The senators said they were sending the letters to individuals who are in the line of succession if Deputy Attorney General Rod RosensteinRod RosensteinTrump: I didn't fire Mueller since firings 'didn't work out too well' for Nixon Trump: I didn't fire Mueller since firings 'didn't work out too well' for Nixon GOP group urges Republicans to speak out on obstruction claims against Trump in new ad MORE "were to either resign or be removed."

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Identical copies went to Solicitor General Noel Francisco, Assistant Attorney General for the Office of Legal Counsel Steven Engel, Assistant Attorney General for the National Security Division John Demers, U.S. Attorney for the Eastern District of North Carolina Robert Higdon and U.S. Attorney for the Northern District of Texas Erin Nealy Cox.

The senators are asking the DOJ officials to provide a written and public commitment to refuse to interfere in Mueller's investigation, which centers around Russian interference in the 2016 election and potential collision between the Trump campaign and Moscow.

"As such, we ask that you publicly commit to refuse any order or request – whether express or implied – to interfere in the Special Counsel’s investigation, including but not limited to firing Mr. Mueller, cutting off funding or resources, limiting staffing, or inhibiting his ability to follow the facts wherever they may lead and hold those accountable who may have broken the law," they wrote.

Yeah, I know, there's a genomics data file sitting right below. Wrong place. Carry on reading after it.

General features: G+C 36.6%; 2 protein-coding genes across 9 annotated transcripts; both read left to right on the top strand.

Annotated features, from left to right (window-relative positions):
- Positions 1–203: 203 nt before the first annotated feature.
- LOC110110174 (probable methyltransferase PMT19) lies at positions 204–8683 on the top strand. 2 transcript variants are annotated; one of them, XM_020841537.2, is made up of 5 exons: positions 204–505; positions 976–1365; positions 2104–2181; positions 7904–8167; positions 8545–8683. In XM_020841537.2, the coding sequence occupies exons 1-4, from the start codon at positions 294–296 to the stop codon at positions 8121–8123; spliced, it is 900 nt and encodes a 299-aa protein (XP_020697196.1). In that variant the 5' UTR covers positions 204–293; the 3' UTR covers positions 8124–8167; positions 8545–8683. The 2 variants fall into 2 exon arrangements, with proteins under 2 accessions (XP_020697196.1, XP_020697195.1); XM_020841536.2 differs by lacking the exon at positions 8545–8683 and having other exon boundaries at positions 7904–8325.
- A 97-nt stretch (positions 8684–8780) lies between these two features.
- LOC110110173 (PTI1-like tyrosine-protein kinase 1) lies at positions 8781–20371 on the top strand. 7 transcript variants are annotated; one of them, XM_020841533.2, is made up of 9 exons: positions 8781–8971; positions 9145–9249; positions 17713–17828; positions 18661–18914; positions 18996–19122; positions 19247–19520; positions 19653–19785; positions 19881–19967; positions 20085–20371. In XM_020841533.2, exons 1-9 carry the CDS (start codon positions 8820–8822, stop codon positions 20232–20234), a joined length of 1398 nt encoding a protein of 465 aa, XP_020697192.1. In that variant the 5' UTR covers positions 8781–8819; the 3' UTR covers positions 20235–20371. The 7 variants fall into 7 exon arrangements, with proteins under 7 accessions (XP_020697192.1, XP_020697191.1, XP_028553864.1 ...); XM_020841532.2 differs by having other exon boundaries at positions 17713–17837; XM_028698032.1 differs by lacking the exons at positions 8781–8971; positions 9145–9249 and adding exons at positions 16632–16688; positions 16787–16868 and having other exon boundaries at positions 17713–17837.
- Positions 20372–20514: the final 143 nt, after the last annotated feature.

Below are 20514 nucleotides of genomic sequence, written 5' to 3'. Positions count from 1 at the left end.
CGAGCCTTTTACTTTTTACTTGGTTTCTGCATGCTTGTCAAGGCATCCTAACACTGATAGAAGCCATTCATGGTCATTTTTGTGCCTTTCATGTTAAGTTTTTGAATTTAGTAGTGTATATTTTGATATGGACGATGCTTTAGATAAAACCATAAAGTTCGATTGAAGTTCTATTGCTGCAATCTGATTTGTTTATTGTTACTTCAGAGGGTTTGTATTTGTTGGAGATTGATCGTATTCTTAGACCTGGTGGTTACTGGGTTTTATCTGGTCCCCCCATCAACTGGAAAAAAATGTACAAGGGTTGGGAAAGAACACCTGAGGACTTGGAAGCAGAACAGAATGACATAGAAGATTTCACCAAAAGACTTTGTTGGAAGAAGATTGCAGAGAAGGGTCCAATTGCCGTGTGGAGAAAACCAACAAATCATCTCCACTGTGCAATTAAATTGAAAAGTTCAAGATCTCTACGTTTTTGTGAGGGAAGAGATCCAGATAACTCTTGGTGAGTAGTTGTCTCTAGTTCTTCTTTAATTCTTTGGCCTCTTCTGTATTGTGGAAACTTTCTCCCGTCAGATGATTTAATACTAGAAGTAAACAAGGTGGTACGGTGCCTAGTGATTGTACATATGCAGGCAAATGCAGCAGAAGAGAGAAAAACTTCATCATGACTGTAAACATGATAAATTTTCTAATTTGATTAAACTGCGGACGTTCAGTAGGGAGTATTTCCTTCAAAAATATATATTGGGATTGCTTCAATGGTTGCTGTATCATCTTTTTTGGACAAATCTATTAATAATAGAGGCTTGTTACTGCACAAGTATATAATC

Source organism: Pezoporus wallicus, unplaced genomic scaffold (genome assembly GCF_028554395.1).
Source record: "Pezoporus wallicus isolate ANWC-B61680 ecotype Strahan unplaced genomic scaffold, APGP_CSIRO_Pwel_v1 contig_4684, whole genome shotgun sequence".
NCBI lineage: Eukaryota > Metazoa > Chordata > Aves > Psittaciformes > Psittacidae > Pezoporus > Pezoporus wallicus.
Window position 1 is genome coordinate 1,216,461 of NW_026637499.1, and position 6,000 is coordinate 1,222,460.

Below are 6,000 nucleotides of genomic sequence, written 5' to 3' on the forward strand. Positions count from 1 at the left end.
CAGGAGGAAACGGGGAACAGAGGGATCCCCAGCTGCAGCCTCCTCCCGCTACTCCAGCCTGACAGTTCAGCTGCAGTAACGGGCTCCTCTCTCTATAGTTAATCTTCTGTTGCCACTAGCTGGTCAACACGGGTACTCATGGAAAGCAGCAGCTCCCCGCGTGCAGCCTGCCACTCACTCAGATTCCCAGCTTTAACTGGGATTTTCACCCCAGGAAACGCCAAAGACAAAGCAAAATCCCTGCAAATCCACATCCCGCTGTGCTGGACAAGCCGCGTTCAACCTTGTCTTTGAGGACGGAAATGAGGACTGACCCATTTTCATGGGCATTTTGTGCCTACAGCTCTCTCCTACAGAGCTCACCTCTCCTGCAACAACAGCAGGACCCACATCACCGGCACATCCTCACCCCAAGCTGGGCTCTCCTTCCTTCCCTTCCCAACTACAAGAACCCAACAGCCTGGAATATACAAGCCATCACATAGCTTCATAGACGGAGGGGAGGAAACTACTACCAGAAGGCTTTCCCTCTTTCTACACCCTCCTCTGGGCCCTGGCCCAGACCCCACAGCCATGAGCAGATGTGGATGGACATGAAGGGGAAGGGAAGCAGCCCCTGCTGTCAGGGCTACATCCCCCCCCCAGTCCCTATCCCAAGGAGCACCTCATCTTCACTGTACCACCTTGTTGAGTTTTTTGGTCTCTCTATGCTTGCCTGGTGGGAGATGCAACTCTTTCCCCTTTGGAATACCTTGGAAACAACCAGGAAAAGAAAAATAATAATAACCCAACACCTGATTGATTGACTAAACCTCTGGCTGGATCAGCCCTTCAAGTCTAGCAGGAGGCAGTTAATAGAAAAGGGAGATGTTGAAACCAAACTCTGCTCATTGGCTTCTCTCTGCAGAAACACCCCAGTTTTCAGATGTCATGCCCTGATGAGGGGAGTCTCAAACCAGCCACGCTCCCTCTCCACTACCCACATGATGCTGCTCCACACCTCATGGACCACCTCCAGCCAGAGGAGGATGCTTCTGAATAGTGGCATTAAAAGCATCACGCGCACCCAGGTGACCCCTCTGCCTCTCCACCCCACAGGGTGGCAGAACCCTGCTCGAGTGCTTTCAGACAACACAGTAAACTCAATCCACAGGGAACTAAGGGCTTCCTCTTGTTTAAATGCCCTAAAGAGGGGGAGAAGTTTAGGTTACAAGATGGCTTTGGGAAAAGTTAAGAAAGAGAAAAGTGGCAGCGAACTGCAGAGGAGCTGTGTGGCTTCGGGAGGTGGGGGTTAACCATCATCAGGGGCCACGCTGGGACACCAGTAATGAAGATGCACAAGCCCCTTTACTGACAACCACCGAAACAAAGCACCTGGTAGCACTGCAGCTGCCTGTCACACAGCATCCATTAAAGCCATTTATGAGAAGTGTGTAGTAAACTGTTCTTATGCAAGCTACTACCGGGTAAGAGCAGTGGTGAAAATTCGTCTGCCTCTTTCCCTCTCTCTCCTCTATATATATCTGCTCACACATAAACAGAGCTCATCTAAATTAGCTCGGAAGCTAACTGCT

The public release of the letter comes the same day Coons and GOP Sen. Thom TillisThomas (Thom) Roland TillisOvernight Defense: US to send 1K more troops to Mideast amid Iran tensions | Iran threatens to break limit on uranium production in 10 days | US accuses Iran of 'nuclear blackmail' | Details on key defense bill amendments Overnight Defense: US to send 1K more troops to Mideast amid Iran tensions | Iran threatens to break limit on uranium production in 10 days | US accuses Iran of 'nuclear blackmail' | Details on key defense bill amendments Senators revive effort to create McCain human rights commission MORE (N.C.) said in a joint statement that it was in Trump's "best interest" to let Mueller's probe continue unimpeded.

Senators have introduced two bills that would limit Trump's ability to fire Mueller unilaterally. But Republicans argue legislation isn't needed because they do not believe the president will actually fire the former FBI director, who is widely respected in Washington.

The Trump administration has repeatedly denied that the president is considering firing Mueller. But The New York Times reported earlier this year that he ordered staff to fire him in mid-2017, before ultimately backing down when his general counsel threatened to resign.